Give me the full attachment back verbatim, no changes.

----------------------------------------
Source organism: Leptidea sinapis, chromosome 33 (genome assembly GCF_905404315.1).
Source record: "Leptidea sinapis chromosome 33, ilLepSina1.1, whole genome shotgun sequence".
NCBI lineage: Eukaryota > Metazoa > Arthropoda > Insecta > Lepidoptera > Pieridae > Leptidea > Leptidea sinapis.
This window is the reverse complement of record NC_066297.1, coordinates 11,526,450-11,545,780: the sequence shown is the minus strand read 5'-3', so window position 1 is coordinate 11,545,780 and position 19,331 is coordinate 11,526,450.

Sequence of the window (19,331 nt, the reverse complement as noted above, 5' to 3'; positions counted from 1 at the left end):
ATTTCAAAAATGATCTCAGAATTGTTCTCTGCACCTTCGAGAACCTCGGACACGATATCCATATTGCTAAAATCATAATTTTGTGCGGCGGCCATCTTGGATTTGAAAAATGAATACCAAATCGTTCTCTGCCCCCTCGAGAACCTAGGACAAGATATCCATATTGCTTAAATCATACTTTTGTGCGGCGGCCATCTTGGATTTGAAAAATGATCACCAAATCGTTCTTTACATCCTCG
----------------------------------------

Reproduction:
Source organism: Leptidea sinapis, chromosome 33 (genome assembly GCF_905404315.1).
Source record: "Leptidea sinapis chromosome 33, ilLepSina1.1, whole genome shotgun sequence".
NCBI lineage: Eukaryota > Metazoa > Arthropoda > Insecta > Lepidoptera > Pieridae > Leptidea > Leptidea sinapis.
This window is the reverse complement of record NC_066297.1, coordinates 11,526,450-11,545,780: the sequence shown is the minus strand read 5'-3', so window position 1 is coordinate 11,545,780 and position 19,331 is coordinate 11,526,450.

Sequence of the window (19,331 nt, the reverse complement as noted above, 5' to 3'; positions counted from 1 at the left end):
ATTTCAAAAATGATCTCAGAATTGTTCTCTGCACCTTCGAGAACCTCGGACACGATATCCATATTGCTAAAATCATAATTTTGTGCGGCGGCCATCTTGGATTTGAAAAATGAATACCAAATCGTTCTCTGCCCCCTCGAGAACCTAGGACAAGATATCCATATTGCTTAAATCATACTTTTGTGCGGCGGCCATCTTGGATTTGAAAAATGATCACCAAATCGTTCTTTACATCCTCG